Pregnant Pause? Exercising when pregnant.

A pregnant woman holding dumbbells in a standing position in preparation for exercise


So this week I’m looking at health & fitness during pregnancy.

There are actually huge benefits of exercise during pregnancy –helping to minimize aches and constipation, it will help you sleep better, as well as lowering your risk of diabetes and depression. You may even end up having a shorter, less complicated labor and building good workout habits during your pregnancy will help you get your body back faster after delivery too.

What exercise you can and should do, largely depends on your current activity and fitness levels and what trimester you are in – and you should always get approval from your GP or Pre-Natal team beforehand.

If you were really active before pregnancy, then try to stay as active as possible. If you weren’t – now is a good time to start!  Beginners should start with just 15 mins of low intensity exercise and gradually build up to 30 mins moderate intensity, 3-4 times a week.

If you have access to prenatal exercise classes then make sure to sign up for them – not only are the workouts modified for pregnancy, but you also get to make some new friends with the other mum’s to be.

It’s fine to keep going to your favourite classes right up to the third trimester – however only as long as you pay attention to how your body feels, limit your intensity and stay within the normal range of motion.  In terms of intensity use a 1-10 scale of Perceived Exertion (with 1 being really easy and 10 being maximum effort) and try to aim for between 3 and 5 on the scale and always  make sure the class instructor or your Personal Trainer knows you’re pregnant as that way they can advise you if you are safe to continue and will provide variations and alternatives.

Highly choreographed classes like Step or Combat aren’t the best choices for expectant women since they require quick direction changes and a heightened sense of balance – so can risk pulling on the stomach or increase risk of falling. Other things to avoid would be Hot Yoga (as it increases your risk of overheating), Contact Sports (for obvious reasons!), or HIIT and heavy lifting. The hormonal changes in your body can make your joints and tendons more elastic – so avoid overloading (either in terms of speed or weight) to avoid damaging the joints.

Some great classes that you can include are Pilates or Yoga (avoiding any of the exercises on your back – always keep your head above your belly after first trimester), water bases classes like Aqua Aerobics or swimming are brilliant as the water supports your growing belly and is low impact.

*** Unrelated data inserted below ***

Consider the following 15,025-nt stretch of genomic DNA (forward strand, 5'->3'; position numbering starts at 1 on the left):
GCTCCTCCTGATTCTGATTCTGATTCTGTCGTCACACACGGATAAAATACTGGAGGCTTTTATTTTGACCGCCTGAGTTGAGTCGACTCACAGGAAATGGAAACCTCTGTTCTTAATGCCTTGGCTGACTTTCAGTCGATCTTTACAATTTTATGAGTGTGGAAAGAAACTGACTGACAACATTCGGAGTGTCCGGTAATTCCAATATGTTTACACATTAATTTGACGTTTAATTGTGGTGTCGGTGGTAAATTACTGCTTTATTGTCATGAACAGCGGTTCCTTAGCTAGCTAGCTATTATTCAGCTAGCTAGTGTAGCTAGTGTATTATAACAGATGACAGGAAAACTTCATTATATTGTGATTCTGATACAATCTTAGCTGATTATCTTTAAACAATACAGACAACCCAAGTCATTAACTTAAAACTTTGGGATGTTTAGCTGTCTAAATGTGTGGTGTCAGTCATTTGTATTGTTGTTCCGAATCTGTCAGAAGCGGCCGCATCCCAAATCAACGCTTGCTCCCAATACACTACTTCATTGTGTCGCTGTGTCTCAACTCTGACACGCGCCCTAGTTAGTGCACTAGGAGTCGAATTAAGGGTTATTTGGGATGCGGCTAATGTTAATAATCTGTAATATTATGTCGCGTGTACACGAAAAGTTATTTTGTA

In Terms of resistance training – try to use the weight training machines rather than free-weights but again avoid any machine or exercise that puts pressure on belly such as the seated row and abdominal crunch and avoid raising your arms overhead (to avoid excessive curvature on the spine) and if using a bench always have an incline.


When it comes to food make sure that you load up on the big 5 nutrients – Folic Acid, Calcium, Iron, Zinc and fibre, as well as Omega 3 Fatty acids – ideally these should come from natural sources and you should also increase your water intake. When pregnant your body loses hydration quicker – so make sure to drink plenty of fluids. Staying hydrated helps prevent headaches, kidney stones, dizziness and common pregnancy complaints such as constipation and haemorrhoids, but also helps avoid pre-term contractions. You know you’re well hydrated when your urine is light yellow to clear.

Finally make sure that you don’t “Eat for Two”!  Half of all woman gain too much weight during pregnancy using it almost as an excuse to eat as much and whatever they want.  Research suggests that when mums-to-be gain excess weight, their babies then have a higher risk of obesity later in life, plus the mothers then tend to retain that extra weight after giving birth.

It’s crucial therefore to base your pregnancy weight-gain “target”, on your height and pre-pregnancy weight but as a guide – if  you’re carrying a single baby, you would need approximately 340 extra calories per day in the second trimester and 450 extra in the third trimester.

To find out what’s appropriate for you  and some more ideas on exercises you can do or need to avoid – have a look at which is a invaluable source of information covering everything health & fitness related during and after pregnancy and is highly commended.


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